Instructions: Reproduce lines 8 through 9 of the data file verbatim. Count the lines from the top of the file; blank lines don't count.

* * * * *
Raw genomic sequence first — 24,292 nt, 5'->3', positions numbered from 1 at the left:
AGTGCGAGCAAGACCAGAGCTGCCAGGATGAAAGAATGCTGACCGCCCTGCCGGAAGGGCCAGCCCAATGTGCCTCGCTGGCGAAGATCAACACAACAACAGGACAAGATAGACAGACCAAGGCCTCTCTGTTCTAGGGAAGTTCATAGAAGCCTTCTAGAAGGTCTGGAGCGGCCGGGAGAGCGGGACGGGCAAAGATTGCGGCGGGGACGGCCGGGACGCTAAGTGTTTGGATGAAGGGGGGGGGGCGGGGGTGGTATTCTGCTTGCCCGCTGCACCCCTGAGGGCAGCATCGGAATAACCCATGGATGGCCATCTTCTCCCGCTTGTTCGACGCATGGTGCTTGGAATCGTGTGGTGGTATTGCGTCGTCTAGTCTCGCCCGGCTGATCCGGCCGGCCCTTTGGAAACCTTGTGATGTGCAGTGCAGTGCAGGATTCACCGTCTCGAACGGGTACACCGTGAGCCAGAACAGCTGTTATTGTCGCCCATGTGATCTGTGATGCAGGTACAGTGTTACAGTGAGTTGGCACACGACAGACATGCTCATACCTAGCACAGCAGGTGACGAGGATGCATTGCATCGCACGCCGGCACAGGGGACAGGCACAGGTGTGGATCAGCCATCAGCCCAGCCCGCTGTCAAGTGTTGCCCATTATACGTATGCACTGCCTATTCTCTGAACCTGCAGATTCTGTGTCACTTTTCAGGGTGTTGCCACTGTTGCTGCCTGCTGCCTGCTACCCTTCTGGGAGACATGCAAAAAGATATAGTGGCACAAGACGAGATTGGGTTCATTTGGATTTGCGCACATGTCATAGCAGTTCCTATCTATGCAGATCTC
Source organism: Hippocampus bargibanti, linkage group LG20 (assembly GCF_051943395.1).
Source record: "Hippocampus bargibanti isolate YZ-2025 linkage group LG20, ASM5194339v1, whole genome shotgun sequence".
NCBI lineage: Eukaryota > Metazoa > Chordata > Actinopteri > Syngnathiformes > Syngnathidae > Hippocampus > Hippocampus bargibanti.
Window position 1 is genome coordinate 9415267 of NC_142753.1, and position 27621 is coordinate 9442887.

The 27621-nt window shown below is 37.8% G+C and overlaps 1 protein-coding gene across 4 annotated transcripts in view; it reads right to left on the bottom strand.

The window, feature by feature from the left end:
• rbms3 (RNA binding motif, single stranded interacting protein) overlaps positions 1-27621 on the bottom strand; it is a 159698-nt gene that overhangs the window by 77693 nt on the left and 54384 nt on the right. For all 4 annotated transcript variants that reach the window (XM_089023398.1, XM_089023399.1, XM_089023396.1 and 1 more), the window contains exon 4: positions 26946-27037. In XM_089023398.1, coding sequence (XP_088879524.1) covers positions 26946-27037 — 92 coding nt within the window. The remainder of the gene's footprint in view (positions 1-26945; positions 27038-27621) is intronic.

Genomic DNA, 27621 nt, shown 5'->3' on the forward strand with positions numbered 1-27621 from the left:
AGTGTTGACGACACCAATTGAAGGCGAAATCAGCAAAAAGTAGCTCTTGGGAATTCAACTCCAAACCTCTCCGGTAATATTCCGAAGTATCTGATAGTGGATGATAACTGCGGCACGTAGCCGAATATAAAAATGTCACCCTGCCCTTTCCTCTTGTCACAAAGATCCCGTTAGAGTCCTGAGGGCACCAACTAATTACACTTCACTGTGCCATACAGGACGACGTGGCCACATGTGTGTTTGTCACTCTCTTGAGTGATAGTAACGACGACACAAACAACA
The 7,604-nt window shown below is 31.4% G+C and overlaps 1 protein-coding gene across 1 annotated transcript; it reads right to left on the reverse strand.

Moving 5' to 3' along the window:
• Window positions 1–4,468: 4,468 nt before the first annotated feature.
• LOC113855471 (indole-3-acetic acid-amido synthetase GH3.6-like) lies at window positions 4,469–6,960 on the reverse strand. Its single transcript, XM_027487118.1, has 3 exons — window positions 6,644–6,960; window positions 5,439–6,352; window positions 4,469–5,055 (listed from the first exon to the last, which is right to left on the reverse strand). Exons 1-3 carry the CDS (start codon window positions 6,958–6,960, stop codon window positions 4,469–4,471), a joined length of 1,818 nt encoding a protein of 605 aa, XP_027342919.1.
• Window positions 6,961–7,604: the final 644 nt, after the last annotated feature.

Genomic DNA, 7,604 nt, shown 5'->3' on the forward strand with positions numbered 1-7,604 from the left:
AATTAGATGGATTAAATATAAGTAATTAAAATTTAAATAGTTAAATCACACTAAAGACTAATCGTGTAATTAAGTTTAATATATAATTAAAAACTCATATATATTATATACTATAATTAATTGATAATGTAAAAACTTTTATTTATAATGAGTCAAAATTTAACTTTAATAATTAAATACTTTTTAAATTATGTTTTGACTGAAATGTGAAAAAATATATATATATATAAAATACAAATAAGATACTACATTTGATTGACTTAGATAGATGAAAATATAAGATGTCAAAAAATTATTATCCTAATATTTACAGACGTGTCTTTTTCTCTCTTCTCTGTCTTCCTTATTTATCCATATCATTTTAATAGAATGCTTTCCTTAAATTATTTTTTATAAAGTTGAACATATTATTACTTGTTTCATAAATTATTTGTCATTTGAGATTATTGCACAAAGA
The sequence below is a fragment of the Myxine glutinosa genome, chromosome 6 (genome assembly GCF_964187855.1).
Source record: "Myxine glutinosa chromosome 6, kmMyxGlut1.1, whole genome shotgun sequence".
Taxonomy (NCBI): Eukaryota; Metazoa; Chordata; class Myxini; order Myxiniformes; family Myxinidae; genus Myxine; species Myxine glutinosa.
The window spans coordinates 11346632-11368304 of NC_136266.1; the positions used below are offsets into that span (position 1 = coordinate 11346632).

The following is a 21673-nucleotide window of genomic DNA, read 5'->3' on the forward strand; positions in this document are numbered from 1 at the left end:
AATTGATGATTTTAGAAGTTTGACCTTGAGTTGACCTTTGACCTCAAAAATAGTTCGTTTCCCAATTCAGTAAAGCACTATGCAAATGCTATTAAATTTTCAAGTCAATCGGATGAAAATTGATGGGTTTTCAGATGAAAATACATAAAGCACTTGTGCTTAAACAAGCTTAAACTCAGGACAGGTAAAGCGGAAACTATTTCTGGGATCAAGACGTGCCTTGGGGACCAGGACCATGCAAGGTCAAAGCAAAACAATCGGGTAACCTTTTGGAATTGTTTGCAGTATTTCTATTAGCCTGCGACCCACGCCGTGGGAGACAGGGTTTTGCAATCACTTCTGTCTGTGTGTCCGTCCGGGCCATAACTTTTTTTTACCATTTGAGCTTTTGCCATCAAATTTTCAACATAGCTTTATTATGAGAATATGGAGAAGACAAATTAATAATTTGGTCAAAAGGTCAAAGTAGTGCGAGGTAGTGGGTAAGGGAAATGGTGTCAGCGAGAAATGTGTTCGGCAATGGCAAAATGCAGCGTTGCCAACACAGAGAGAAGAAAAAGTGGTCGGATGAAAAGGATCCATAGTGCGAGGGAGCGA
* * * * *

The window, feature by feature from the left end:
• rbms3 (RNA binding motif, single stranded interacting protein) overlaps positions 1-27621 on the bottom strand; it is a 159698-nt gene that overhangs the window by 77693 nt on the left and 54384 nt on the right. For all 4 annotated transcript variants that reach the window (XM_089023398.1, XM_089023399.1, XM_089023396.1 and 1 more), the window contains exon 4: positions 26946-27037. In XM_089023398.1, coding sequence (XP_088879524.1) covers positions 26946-27037 — 92 coding nt within the window. The remainder of the gene's footprint in view (positions 1-26945; positions 27038-27621) is intronic.